The German carmaker is poised to replace group Chief Executive Matthias Mueller with the head of its core brand, Herbert Diess as it aims to boost efficiency amid a post-dieselgate strategic shift, sources said on Tuesday.
The 64-year-old Mueller, always a reluctant CEO who had grown tired of the regular grillings by board members, responded during the talks by signaling he was prepared to step aside, they said. The scandal has cost the company over $30 billion. It comes just a few weeks after Mueller presided over improved earnings, with operating profit excluding special items past year rising to 17 billion euros ($21 billion).
Mr. Müller promised to change Volkswagen's corporate culture to be less authoritarian and less prone to the kind of behavior that led to the emissions cheating and other scandals.
Previous executives who attempted deeper cuts in VW's homeland, including Bernd Pischetsrieder and Wolfgang Bernhard, were forced out of office or stifled in their reform efforts.
Markets reacted positively as both Porsche's and Volkswagen's shares rose by more than 4 percent shortly after the first reports of the looming management reshuffle.
Chairman Hans Dieter Poetsch is now in talks about changing the structure with fellow supervisory board members and members of the management board, Volkswagen said.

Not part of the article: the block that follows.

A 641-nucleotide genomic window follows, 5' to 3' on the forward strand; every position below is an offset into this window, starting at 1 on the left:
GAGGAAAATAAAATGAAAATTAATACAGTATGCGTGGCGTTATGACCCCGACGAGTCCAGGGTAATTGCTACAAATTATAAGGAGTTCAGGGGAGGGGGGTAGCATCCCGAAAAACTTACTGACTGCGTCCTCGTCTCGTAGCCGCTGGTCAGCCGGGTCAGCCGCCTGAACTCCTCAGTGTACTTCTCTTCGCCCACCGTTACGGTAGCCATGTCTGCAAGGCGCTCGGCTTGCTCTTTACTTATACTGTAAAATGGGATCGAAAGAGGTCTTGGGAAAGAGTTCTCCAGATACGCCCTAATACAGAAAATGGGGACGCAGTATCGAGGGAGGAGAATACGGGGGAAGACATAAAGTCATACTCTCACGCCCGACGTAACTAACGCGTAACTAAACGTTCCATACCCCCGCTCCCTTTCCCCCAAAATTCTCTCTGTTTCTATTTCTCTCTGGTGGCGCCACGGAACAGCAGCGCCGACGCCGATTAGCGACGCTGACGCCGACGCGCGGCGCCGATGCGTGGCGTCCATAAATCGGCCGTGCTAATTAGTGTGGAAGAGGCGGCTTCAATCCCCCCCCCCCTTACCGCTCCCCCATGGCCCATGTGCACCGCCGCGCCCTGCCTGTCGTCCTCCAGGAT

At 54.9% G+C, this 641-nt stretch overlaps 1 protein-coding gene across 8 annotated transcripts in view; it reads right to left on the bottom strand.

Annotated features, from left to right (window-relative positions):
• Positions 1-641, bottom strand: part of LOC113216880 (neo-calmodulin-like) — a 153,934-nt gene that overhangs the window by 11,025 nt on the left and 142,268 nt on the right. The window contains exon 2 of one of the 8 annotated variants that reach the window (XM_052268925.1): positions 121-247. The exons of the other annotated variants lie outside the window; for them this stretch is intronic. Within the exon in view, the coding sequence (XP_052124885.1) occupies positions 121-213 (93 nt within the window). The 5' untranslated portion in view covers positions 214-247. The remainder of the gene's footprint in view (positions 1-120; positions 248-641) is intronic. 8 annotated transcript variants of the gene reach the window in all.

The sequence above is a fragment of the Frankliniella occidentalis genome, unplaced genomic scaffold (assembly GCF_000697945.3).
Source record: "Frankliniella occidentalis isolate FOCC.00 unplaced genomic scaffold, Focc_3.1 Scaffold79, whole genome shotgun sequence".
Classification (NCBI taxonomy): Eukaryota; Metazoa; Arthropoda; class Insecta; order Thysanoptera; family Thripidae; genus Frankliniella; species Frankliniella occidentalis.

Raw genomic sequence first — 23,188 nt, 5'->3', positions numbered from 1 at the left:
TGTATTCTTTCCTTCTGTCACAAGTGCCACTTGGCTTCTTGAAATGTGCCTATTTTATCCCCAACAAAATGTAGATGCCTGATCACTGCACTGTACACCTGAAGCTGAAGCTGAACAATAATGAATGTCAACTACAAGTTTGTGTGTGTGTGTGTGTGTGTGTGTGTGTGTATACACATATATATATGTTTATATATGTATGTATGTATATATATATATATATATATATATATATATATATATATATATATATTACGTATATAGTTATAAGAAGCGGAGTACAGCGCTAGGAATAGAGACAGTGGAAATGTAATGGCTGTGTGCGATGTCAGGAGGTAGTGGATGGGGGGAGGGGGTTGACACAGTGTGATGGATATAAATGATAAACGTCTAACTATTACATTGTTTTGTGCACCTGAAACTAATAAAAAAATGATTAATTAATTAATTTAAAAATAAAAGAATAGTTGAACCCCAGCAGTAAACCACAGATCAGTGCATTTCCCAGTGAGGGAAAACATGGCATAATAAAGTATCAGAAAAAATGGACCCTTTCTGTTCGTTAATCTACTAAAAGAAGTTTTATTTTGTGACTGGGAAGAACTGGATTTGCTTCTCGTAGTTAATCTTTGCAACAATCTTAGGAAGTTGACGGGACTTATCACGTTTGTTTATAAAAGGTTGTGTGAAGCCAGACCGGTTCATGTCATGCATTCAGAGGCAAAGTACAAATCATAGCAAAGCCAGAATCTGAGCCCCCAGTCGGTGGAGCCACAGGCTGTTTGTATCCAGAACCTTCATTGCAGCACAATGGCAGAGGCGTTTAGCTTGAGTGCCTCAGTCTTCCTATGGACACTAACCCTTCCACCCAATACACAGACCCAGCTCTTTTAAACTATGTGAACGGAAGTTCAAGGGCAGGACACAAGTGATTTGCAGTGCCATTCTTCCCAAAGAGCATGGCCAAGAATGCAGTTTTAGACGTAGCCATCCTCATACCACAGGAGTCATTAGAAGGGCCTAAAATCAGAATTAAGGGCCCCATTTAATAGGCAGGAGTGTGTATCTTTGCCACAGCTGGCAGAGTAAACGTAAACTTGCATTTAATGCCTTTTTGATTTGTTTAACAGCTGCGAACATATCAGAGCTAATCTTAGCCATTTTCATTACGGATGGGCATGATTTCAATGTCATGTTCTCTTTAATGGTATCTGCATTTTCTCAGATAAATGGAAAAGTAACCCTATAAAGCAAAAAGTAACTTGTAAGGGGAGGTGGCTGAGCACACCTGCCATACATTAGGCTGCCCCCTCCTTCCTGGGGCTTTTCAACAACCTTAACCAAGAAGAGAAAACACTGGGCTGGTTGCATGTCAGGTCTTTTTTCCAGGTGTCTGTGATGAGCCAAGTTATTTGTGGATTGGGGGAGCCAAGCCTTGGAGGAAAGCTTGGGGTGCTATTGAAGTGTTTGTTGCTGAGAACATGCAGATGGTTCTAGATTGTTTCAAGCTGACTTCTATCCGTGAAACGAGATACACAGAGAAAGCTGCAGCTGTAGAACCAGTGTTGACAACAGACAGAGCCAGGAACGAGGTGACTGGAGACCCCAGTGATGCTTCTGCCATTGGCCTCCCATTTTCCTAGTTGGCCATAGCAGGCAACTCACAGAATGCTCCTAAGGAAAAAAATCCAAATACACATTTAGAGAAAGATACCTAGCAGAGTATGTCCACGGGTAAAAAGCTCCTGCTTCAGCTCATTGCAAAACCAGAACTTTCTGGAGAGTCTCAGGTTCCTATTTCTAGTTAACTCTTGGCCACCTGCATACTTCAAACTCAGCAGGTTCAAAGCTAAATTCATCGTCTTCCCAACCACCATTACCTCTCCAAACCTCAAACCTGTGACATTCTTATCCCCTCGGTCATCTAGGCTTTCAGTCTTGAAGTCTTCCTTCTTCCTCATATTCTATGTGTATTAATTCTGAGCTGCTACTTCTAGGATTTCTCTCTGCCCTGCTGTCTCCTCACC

"These changes could include a change in the office of chief executive officer (CEO)", a statement by the Wolfsburg-based company read.
"If Diess is confirmed as the successor, VW shares will extend their gains", Evercore ISI analyst Arndt Ellinghorst said, who has an "outperform" rating on the stock. According to the company, final decision is expected to be made by the end of the week.
The issue with restructuring VW lies with a tug a war between interested parties including the controlling families, stakeholders, and unions. CEO of the group - has showed his general willingness to contribute to the changes.
Volkswagen (VOWG_p.DE) will give workers a management board seat to try to secure agreement for a far-reaching reform of the company under a new chief executive, sources familiar with the matter said on Wednesday.
Including Mueller, VW's management board totals nine people, with responsibilities ranging from purchasing to legal affairs to financing and human resources.